River Rights at Rockhampton (a Rhetoric)

by Michael Hewson
Arcadia, Spring 2023, no. 4
Arcadia Collection:
Rights of Nature Recognition

A river has an opinion. And a big river can make that opinion felt when it breaks its banks and rebuilds a flood plain to release a pressure valve. This is normal—it’s what a river does.

The Fitzroy River sits in the largest drainage basin that flows to the east coast of Australia—and it can be a coffee-colored maelstrom in times of flood. In late March 2017, Tropical Cyclone Debbie wandered inland and soaked the upper reaches of the massive catchment. It took a whole week for the upstream deluge to rush through the regional city of Rockhampton and career coastward to smother the southern end of the Great Barrier Reef with its burden of sludge.

The Fitzroy River in flood at Rockhampton, 2017.

There have been many, much higher Fitzroy flood peaks in living memory and in the geological record. But still, the 2017 version was a reminder that bank-breaking floods both provide soil sustenance and can be messily murderous to human endeavor.

In 2019, the Fitzroy Basin Association herded its members into buses and drove them to “Site 7” at the end of a dirt road. From a riverside marquee, the natural-resource manager, charged with balancing the needs of the environment and agriculture in the basin, gleefully showed off an amelioration scheme for an eroding riverbank, expected to cover 1.2 kilometers and cost 1.8 million Australian dollars.

Amongst the celebratory speeches, a hydrology engineer described an ancient river sustaining First Nation peoples. The Darumbal know the Fitzroy by an original name, Tunuba, meaning big river.

The engineer sketched out the geomorphology of massive Fitzroy floods with the capacity to carve out a very different set of stream banks than those incising the current floodplain—he depicted an era when epically proportioned fluvial bulldozers dredged lazy meandering loops into stretches of straight-line streams. While the Tunuba of the Holocene has been relatively quiet, the narrative noted that a floodplain is composed of eons of overflow.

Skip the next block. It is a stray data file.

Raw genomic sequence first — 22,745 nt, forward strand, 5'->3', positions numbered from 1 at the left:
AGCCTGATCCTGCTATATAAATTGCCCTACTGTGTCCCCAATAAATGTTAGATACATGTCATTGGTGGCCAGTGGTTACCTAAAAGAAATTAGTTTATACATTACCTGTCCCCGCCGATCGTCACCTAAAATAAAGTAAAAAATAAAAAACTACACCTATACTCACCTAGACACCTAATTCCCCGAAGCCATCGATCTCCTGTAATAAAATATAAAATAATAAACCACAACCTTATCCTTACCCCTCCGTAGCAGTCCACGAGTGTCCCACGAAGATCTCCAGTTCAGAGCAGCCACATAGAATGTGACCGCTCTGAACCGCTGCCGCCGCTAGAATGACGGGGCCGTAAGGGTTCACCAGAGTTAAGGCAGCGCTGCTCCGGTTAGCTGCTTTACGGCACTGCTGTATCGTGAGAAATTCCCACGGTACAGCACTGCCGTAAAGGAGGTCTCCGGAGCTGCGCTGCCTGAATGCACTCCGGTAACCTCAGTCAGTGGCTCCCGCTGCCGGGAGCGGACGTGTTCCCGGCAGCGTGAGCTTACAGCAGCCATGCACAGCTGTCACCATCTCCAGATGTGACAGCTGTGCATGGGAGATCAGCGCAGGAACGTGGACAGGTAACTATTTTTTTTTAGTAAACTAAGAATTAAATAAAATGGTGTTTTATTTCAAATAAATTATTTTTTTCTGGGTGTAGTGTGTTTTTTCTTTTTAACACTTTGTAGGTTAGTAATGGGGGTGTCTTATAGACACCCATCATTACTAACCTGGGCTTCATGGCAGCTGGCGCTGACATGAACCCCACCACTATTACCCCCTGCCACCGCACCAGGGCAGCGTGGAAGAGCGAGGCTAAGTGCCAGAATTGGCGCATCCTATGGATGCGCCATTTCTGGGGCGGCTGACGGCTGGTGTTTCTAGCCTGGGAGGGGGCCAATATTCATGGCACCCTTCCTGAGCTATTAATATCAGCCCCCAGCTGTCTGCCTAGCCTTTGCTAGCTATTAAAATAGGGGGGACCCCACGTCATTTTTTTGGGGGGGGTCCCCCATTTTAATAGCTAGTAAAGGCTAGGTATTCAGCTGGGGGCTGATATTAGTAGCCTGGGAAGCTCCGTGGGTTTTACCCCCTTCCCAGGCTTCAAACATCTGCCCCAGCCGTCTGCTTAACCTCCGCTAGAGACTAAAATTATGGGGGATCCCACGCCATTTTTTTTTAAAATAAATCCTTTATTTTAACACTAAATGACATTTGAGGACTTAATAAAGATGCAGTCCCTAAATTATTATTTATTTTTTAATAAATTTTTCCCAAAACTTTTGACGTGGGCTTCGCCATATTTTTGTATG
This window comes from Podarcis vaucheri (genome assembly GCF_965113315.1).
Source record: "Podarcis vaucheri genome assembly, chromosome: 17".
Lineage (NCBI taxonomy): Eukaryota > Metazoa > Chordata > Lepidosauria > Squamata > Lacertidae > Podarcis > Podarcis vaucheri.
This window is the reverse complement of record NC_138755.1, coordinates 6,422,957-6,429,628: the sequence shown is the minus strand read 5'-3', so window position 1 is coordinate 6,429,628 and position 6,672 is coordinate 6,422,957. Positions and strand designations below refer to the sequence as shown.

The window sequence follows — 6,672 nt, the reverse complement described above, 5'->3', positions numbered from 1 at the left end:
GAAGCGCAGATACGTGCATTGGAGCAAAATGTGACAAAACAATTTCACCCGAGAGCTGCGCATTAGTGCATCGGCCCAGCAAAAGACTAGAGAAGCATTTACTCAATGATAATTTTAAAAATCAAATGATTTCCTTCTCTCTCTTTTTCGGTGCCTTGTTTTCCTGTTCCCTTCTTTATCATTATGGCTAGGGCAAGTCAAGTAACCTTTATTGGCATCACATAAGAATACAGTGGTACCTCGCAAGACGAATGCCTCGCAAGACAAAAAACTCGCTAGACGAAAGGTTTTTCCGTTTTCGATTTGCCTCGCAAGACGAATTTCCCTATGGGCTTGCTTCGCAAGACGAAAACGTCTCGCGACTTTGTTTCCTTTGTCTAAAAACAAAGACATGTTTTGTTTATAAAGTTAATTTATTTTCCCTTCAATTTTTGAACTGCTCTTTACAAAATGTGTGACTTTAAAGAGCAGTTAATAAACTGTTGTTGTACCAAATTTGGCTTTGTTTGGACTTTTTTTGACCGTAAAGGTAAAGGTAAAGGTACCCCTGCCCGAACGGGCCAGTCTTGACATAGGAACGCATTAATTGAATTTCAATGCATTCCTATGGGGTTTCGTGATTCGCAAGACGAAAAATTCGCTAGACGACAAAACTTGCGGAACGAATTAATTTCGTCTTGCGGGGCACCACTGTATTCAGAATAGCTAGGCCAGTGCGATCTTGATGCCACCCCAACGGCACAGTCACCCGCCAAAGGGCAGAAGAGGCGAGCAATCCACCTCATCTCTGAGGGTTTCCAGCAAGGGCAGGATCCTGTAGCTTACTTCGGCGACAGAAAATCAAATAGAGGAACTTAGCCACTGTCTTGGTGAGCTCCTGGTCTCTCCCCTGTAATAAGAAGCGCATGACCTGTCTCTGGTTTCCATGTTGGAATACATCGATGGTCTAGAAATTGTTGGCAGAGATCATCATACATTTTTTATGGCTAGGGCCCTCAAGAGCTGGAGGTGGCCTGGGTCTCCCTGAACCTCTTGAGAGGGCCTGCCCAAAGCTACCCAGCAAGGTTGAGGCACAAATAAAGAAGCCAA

The Fitzroy River Basin of the state of Queensland, Australia.

Yet, he said, recent anthropogenic activity has created these “peaky” rivers in the eyeblink of a couple of hundred years. Flood levels rise more quickly because bush clearing upstream causes water to sheet into the river rather than soaking into tree-root-covered land. This human activity creates higher water energy, which speeds more sediment to the sea.

The engineer changed tack to describe the neat rows of wooden pier poles rammed into the bank at Site 7. They would reduce the high-energy erosion, thus depositing silt on the banks and creating stability for vegetation. Grasses would grow, then reeds, shrubs, and trees—this surface roughness, with strength like steel reinforced with concrete, would further slow the flow of a river.

A tear-wiping, feel-good project to limit erosion and reduce sediment flow to the reef… 

But hang on… The ancients saw floods that altered river routes—and now we bury piddling piles to strategically contain streamflow? About a kilometer of work—on how much river? For how much money? So, how much sludge will be rerouted from the reef?

And yet, are these works right for the river? Does a river not make its demands and determine its own path? A young river revels in its catchment—but with a wiser girth, older water wants to wander. In times of excess, a river seeks to swiftly egress—an entirely normal hydrological event.